Choosing the Right DR Strategy – Highlights from #VMWorld 2018
When it comes to doing disaster recovery (DR) for your environment, there is no easy path forward.
As a leading provider of complex managed data center solutions for over 20 years, Navisite has learned from our extensive experience what DR solutions are the most appropriate tools to help meet each businesses’ unique infrastructure or application requirements.
Here are some things that we have learned over the years about doing DR:
- Understand your application requirements – When it comes to DR, there is generally a direct correlation between the performance of a particular tool or technology, and the price tag. Don’t pay for a premium tool on 50 servers, if only 5 of them need to be up in less than 10 minutes.
- The Cloud is your friend – The scalability, flexibility, and consumption-based billing aspects of the Cloud make it an ideal DR target. You only pay for the resources you need and don’t have to take care of a secondary data center that you hope you never have to use.
- Disasters come in all shapes and sizes – We tend to plan for a catastrophe that renders an entire data center unusable, but that is rarely what actually happens. Smaller scale disasters like a single server failure or the accidental (or deliberate) actions of a user may affect only a handful of servers out of many. Be sure that your DR plan allows for recovery of a subset of workloads.
- Make testing easy – Hopefully you will never have to execute your DR plan in response to an actual event, but you will likely need to test it several times a year. Cloud-based DR tools allow for test failovers that don’t impact product, but it’s good to include an alternate form of connectivity (such as a terminal server) for users to do application validation inside the recovery sandbox. Also be careful to ensure that your failover Active Directory server doesn’t update the production environment during a test.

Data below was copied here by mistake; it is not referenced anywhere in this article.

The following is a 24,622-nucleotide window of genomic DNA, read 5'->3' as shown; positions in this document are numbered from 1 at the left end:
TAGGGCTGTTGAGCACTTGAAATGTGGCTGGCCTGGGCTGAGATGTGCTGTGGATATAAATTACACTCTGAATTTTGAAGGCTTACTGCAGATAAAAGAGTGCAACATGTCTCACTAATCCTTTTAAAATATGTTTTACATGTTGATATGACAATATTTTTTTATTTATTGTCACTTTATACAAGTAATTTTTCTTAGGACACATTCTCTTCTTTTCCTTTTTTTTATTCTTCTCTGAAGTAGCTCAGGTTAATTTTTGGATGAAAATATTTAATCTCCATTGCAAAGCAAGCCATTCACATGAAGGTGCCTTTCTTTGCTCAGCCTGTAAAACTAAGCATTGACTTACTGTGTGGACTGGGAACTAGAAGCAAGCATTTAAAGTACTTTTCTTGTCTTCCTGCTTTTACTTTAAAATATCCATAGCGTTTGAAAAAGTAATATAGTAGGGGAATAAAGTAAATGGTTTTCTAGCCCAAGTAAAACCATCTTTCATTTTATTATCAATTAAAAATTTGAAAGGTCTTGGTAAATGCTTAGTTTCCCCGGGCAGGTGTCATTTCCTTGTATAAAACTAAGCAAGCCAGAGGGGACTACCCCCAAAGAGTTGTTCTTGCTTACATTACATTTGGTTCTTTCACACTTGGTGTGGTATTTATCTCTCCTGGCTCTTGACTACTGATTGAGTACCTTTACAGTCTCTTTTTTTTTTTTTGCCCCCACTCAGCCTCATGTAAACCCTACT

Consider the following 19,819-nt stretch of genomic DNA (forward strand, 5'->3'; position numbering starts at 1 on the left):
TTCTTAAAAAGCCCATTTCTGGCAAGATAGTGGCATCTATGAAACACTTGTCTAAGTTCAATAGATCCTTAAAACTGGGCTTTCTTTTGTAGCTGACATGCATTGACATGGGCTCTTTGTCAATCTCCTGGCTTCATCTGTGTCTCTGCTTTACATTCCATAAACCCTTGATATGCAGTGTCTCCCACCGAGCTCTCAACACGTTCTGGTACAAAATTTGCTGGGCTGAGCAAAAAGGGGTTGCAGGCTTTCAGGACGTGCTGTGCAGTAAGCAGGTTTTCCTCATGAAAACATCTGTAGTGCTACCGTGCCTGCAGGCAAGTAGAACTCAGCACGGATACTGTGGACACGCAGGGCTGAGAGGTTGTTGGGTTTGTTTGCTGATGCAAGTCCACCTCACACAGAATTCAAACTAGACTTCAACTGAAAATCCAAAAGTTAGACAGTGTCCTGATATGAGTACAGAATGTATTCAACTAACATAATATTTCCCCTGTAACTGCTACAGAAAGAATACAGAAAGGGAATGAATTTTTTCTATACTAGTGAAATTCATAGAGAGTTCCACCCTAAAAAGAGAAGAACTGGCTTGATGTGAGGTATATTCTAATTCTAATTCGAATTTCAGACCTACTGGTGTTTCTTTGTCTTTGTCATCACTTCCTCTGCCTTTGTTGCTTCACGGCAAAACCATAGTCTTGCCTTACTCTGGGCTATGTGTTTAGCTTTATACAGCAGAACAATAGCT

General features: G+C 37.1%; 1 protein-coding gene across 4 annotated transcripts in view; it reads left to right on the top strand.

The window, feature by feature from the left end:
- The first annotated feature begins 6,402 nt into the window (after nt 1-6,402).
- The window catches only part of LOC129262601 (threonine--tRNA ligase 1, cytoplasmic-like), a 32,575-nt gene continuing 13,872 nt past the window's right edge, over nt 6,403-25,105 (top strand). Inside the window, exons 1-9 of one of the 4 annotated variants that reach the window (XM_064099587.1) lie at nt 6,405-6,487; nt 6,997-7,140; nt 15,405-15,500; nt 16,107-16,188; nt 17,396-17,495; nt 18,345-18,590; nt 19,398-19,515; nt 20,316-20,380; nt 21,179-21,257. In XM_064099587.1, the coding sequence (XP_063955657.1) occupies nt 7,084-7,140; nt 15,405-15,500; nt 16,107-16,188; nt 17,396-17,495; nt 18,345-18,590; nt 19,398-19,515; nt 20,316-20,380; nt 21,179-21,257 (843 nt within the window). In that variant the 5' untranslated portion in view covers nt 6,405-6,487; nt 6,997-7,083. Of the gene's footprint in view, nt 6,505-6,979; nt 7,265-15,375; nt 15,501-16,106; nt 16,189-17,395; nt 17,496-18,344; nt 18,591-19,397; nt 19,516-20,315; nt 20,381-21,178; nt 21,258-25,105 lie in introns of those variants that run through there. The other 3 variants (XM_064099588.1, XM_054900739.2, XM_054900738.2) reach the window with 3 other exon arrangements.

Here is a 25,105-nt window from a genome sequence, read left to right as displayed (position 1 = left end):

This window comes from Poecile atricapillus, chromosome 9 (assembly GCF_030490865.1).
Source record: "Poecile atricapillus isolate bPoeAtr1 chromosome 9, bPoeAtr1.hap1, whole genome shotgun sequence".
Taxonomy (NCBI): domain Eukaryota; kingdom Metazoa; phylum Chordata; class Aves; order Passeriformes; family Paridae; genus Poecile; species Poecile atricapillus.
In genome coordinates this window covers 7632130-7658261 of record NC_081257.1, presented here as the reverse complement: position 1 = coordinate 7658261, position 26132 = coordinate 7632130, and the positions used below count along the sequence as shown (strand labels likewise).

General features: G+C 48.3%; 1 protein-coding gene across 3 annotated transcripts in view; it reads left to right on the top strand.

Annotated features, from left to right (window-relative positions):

- Replicate as close to the application as you can – While there are plenty of tools that will replicate at an OS, hypervisor, or hardware level, those tools generally lack the insight to know what data is more important than others – a temp file gets replicated at the same priority as a critical database record. If applications have a form of replication built-in, they will ensure that bandwidth is only used for the important bits, not the chaff.
We hope these guidelines will be a useful resource for your organization when creating your DR strategy, even knowing there’s no easy answer – but with enough thought and testing, you’ll do a great job!